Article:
Folk singer Meic Stevens has been fined £500 for threatening to shoot a Pembrokeshire hotel manager when she refused him another drink.
Meic Stevens has been a Welsh folk scene fixture since the 1960s
A police armed response unit was called and an air pistol recovered from the room at the Old Cross Hotel in St David's where he was staying.
Duty manager Victoria Skeats told Haverfordwest magistrates Mr Stevens had also used offensive language.
Stevens, 64, of Cardiff, denied a charge of using threatening behaviour.
Ms Skeats told the hearing that on the evening of 5 March Stevens - a fixture on the Welsh language folk music scene since the 1960s - was dining in the hotel restaurant.
When he finished his meal, he moved to the bar area and Ms Skeats told him she would not serve him any more alcohol.
She said he "snapped" and was drunk and using offensive language.
"He called me a racist and said I was finished in Pembrokeshire," Ms Skeats said.
"He said he was going to blow my brains out with a gun he had upstairs. I was absolutely terrified - I was just sick to my stomach."
During cross-examination, Wyn Rees, defending, put it to her that she had said to Mr Stevens: "Why are all you Welshies racist?"
He put it to her that it had just been a row between the two of them and she was never threatened with a gun. She denied both claims.
Taking to the witness stand himself, Stevens said he had been in his native Pembrokeshire on holiday and had enjoyed a relaxing meal when Ms Skeats insulted him.
"She was very aggressive. I just thought she was a weirdo," he said.
"I was really angry. A girl was having a go at me. I probably did swear at her, but I never threatened to shoot her. It's crazy."
He said he and his girlfriend then went upstairs only to be awoken in the early hours.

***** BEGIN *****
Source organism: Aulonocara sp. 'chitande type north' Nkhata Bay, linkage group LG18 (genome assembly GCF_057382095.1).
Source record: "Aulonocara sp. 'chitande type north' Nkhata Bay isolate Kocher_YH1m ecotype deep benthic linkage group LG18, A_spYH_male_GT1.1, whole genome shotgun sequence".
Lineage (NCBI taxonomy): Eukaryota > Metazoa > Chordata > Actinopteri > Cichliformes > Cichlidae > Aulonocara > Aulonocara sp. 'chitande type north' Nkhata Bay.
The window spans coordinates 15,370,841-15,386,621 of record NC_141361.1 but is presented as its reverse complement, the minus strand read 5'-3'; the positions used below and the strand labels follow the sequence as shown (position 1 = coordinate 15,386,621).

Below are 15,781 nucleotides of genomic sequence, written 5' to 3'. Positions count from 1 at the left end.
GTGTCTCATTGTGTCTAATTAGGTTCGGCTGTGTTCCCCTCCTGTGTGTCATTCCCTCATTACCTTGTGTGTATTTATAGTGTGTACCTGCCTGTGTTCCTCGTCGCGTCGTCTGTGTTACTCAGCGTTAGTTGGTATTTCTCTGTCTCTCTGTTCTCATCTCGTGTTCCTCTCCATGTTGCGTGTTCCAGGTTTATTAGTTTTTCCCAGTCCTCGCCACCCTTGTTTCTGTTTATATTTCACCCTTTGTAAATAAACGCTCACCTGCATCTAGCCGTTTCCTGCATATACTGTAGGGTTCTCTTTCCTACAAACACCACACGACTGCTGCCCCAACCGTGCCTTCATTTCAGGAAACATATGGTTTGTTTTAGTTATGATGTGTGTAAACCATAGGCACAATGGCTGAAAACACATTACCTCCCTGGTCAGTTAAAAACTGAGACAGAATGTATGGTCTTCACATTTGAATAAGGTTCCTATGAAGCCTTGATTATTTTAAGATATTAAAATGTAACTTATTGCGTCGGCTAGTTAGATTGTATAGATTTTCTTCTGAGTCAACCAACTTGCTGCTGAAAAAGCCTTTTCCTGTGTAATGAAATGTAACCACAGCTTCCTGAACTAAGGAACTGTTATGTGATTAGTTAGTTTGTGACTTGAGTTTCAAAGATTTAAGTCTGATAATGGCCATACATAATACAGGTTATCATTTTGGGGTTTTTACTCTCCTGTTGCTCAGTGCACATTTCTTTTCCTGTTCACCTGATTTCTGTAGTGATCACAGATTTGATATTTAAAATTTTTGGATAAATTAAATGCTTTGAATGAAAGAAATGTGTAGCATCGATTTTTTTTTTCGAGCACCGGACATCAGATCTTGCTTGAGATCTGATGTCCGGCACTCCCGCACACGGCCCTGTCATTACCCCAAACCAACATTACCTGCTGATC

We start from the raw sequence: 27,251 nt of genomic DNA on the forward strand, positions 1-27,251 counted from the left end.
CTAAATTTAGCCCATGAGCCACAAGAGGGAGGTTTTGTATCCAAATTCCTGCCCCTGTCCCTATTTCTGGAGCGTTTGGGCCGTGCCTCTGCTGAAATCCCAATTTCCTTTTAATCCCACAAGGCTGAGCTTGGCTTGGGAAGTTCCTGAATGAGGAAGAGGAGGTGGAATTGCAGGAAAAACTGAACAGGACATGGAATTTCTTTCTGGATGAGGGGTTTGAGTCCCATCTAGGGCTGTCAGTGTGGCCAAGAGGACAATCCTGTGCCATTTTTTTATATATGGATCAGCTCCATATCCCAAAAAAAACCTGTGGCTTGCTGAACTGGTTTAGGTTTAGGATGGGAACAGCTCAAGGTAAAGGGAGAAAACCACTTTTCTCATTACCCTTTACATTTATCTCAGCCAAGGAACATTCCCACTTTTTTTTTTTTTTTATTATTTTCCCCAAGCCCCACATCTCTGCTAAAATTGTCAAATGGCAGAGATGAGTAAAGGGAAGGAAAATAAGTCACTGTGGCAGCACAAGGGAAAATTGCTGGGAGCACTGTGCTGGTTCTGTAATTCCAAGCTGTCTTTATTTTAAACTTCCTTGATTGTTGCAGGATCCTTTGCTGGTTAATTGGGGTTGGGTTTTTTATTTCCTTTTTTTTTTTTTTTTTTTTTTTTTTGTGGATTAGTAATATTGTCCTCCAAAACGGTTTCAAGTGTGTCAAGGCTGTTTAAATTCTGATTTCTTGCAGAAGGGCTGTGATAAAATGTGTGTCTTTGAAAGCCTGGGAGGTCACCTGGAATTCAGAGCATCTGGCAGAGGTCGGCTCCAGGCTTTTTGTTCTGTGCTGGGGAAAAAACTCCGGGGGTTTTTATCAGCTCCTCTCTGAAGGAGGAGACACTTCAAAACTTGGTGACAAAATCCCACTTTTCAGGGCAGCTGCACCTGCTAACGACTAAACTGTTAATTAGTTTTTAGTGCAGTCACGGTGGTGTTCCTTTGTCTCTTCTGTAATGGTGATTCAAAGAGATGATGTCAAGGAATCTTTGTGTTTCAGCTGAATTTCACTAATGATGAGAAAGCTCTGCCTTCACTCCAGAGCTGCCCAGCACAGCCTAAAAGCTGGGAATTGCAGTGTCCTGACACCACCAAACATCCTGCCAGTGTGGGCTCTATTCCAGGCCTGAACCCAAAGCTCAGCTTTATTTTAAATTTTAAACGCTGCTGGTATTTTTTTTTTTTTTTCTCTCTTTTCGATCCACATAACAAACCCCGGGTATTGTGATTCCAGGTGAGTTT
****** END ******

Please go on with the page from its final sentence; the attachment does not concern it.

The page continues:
"A voice said 'this is Sergeant Kelly, Dyfed-Powys Police. The hotel is surrounded by armed police'," he said.
"I just thought it was a joke."
He said following a second conversation with the police negotiator, officers burst into his room.
"They charged in, one had a shield. Two had pistols, one had a pistol against my head and the other pointed it at my heart."
Stevens was handcuffed and taken to Haverfordwest Police Station for questioning.
The singer told the court that a gas-operated Walther air pistol found in his room belonged to his son who had been using it during the holiday.
Under cross-examination he said the case against him was "a pack of lies, concocted by the police with the witnesses".
"I think the whole thing is disgusting. I just feel I'm being stitched up," he said.
Magistrates also heard from Gwilym Roberts, a holidaymaker who called at the hotel with his wife. He said he witnessed Mr Stevens' gun threats.
He said he became so alarmed that he, his wife and Ms Skeats locked themselves in the bar when Mr Stevens went upstairs and waited for police.
Magistrates, who also ordered Stevens to pay £420 prosecution costs, were told that the singer was "riddled with arthritis" so could not do any community work.